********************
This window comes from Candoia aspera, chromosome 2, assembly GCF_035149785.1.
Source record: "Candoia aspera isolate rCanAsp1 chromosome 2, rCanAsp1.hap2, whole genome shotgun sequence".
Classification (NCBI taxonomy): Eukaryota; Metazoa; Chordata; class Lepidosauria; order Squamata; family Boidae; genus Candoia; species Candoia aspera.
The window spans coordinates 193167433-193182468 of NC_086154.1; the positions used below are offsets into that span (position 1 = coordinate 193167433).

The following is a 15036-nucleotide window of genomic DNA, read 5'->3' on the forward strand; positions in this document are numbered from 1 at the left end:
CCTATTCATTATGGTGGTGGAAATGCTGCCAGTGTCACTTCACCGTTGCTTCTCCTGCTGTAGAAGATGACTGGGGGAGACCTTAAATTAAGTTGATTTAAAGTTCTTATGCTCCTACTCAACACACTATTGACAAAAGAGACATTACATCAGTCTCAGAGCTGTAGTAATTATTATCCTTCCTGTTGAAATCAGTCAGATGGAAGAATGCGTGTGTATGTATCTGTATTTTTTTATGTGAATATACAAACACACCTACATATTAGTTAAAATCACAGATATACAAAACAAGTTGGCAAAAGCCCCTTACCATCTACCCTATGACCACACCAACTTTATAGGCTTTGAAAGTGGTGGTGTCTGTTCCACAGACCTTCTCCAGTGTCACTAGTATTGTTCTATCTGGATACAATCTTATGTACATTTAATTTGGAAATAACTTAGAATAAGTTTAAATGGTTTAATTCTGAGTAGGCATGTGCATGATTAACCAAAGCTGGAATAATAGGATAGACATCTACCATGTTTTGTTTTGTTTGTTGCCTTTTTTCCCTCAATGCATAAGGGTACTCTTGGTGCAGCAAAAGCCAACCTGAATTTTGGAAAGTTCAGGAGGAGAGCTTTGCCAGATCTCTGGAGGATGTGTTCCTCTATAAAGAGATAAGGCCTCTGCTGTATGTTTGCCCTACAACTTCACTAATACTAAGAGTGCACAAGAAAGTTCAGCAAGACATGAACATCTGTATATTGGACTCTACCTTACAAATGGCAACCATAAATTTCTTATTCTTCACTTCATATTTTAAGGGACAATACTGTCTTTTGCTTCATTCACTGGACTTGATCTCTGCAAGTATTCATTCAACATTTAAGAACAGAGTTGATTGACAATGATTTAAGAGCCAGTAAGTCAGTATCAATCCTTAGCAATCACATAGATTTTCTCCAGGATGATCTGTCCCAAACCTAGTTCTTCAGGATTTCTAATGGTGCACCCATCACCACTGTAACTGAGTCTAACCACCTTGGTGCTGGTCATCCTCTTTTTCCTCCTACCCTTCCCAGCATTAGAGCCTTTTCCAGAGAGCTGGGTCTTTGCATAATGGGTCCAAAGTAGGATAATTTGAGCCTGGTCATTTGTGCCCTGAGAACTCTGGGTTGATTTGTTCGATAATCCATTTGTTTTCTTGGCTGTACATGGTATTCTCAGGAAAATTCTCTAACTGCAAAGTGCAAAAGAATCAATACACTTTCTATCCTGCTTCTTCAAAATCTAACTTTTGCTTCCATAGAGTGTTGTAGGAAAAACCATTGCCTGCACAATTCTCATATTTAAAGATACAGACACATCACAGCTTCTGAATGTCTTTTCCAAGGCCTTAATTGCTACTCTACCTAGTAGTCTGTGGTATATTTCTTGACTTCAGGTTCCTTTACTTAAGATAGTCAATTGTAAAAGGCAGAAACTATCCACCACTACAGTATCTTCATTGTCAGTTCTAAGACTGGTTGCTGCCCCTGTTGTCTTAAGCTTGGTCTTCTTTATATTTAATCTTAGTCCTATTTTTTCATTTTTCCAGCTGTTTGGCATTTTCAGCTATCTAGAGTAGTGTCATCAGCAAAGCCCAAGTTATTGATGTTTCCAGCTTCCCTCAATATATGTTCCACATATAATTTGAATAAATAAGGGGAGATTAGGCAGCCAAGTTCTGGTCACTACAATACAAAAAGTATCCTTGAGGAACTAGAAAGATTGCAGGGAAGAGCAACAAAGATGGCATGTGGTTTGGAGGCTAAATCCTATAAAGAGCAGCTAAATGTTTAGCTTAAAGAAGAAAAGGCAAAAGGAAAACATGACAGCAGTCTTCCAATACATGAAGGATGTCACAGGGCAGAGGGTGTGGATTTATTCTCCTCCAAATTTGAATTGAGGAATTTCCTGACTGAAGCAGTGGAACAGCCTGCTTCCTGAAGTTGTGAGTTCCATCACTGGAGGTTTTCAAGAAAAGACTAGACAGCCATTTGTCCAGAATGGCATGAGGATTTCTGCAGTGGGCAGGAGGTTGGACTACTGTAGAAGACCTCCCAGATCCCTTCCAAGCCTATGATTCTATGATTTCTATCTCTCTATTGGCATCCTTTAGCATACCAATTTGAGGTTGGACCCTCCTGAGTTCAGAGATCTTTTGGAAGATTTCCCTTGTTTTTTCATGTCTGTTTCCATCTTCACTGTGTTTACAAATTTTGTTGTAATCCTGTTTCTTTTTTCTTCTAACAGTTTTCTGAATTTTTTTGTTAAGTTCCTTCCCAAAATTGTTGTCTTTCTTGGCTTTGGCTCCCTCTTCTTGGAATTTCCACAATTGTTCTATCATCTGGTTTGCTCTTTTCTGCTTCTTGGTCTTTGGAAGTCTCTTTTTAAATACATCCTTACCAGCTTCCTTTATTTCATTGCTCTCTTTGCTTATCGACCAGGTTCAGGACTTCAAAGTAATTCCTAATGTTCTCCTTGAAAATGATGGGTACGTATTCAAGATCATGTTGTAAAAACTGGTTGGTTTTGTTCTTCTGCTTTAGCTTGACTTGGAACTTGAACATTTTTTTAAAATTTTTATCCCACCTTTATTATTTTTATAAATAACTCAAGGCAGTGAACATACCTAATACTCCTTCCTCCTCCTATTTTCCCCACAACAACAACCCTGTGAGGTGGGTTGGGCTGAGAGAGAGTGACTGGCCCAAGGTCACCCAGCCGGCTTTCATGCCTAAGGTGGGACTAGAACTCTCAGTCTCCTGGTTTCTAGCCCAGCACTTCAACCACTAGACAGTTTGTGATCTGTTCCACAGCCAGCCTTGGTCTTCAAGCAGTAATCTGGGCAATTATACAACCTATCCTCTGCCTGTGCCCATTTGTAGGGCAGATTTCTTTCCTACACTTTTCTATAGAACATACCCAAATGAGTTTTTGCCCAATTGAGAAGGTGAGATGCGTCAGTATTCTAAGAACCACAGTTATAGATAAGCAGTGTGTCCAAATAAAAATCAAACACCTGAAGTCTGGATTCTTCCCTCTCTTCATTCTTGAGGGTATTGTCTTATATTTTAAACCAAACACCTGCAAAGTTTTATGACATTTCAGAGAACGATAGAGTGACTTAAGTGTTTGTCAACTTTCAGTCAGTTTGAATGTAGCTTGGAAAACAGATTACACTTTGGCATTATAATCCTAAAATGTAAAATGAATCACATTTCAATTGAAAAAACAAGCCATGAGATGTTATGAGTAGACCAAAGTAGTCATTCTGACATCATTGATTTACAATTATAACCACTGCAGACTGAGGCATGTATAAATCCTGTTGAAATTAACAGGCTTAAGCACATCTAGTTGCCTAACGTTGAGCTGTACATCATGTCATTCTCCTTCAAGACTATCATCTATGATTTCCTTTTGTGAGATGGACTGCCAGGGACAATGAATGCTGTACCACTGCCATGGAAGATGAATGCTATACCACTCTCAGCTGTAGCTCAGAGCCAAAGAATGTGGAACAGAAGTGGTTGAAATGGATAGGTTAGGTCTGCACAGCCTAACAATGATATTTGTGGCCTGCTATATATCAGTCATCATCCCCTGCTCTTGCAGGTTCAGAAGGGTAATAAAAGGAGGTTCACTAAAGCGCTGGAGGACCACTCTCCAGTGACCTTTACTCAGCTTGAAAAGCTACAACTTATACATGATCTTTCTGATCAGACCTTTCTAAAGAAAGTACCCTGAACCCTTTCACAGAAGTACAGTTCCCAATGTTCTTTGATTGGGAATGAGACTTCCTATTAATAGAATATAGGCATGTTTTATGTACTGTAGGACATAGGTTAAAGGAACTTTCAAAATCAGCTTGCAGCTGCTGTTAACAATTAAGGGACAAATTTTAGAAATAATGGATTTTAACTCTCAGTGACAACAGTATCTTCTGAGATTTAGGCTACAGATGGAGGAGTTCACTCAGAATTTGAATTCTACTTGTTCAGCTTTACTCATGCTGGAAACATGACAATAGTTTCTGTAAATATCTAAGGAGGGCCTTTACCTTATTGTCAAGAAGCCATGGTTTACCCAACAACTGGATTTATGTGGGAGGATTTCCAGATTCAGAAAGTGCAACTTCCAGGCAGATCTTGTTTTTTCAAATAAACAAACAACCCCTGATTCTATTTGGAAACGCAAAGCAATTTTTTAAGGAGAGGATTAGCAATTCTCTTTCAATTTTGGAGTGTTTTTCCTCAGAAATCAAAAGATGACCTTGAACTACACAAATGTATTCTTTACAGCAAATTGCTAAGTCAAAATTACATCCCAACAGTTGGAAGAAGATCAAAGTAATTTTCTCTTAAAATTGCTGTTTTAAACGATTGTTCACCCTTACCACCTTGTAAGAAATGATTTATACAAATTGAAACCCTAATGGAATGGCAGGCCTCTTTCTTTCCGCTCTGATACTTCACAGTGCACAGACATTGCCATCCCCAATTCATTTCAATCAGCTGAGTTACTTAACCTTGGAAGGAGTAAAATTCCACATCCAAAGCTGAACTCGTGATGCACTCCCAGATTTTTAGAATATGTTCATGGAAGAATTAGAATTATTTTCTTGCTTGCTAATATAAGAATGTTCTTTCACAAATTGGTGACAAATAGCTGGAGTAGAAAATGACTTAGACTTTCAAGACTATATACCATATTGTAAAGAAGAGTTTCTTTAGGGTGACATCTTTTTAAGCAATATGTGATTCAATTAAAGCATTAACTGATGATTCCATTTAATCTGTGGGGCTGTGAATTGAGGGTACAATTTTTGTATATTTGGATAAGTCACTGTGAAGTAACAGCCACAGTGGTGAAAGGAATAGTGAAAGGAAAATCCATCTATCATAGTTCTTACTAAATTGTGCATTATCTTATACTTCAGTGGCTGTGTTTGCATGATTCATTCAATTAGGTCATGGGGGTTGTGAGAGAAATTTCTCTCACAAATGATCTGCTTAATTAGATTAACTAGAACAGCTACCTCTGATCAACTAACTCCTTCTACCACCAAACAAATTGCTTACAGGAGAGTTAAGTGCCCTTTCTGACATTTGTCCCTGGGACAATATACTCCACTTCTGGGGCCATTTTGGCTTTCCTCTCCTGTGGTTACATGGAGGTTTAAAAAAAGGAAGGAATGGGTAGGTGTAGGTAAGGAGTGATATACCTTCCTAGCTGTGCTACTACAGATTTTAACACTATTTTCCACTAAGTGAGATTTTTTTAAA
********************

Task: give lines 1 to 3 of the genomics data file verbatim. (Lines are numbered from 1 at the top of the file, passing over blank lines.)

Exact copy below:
This window comes from Candoia aspera, chromosome 2, assembly GCF_035149785.1.
Source record: "Candoia aspera isolate rCanAsp1 chromosome 2, rCanAsp1.hap2, whole genome shotgun sequence".
Classification (NCBI taxonomy): Eukaryota; Metazoa; Chordata; class Lepidosauria; order Squamata; family Boidae; genus Candoia; species Candoia aspera.